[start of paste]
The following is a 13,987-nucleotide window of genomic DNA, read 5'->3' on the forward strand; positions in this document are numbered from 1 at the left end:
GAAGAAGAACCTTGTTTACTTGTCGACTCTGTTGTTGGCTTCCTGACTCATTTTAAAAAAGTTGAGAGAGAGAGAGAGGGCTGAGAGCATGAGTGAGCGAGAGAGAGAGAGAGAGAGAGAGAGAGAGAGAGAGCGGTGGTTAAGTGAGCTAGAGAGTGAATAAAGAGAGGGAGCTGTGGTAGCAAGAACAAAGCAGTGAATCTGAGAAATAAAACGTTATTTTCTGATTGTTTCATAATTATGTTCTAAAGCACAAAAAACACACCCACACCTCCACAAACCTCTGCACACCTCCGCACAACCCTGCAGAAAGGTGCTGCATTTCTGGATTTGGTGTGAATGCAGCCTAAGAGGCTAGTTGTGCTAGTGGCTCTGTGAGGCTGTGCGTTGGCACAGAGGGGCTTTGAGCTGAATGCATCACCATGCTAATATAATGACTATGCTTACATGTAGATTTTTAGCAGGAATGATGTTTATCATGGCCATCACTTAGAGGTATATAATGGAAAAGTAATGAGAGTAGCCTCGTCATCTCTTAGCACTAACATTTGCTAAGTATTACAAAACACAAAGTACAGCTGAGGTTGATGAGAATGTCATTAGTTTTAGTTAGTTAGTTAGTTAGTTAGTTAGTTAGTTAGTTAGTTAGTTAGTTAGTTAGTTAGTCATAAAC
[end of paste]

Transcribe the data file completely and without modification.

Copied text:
The following is a 13,987-nucleotide window of genomic DNA, read 5'->3' on the forward strand; positions in this document are numbered from 1 at the left end:
GAAGAAGAACCTTGTTTACTTGTCGACTCTGTTGTTGGCTTCCTGACTCATTTTAAAAAAGTTGAGAGAGAGAGAGAGGGCTGAGAGCATGAGTGAGCGAGAGAGAGAGAGAGAGAGAGAGAGAGAGAGAGAGCGGTGGTTAAGTGAGCTAGAGAGTGAATAAAGAGAGGGAGCTGTGGTAGCAAGAACAAAGCAGTGAATCTGAGAAATAAAACGTTATTTTCTGATTGTTTCATAATTATGTTCTAAAGCACAAAAAACACACCCACACCTCCACAAACCTCTGCACACCTCCGCACAACCCTGCAGAAAGGTGCTGCATTTCTGGATTTGGTGTGAATGCAGCCTAAGAGGCTAGTTGTGCTAGTGGCTCTGTGAGGCTGTGCGTTGGCACAGAGGGGCTTTGAGCTGAATGCATCACCATGCTAATATAATGACTATGCTTACATGTAGATTTTTAGCAGGAATGATGTTTATCATGGCCATCACTTAGAGGTATATAATGGAAAAGTAATGAGAGTAGCCTCGTCATCTCTTAGCACTAACATTTGCTAAGTATTACAAAACACAAAGTACAGCTGAGGTTGATGAGAATGTCATTAGTTTTAGTTAGTTAGTTAGTTAGTTAGTTAGTTAGTTAGTTAGTTAGTTAGTTAGTTAGTTAGTCATAAAC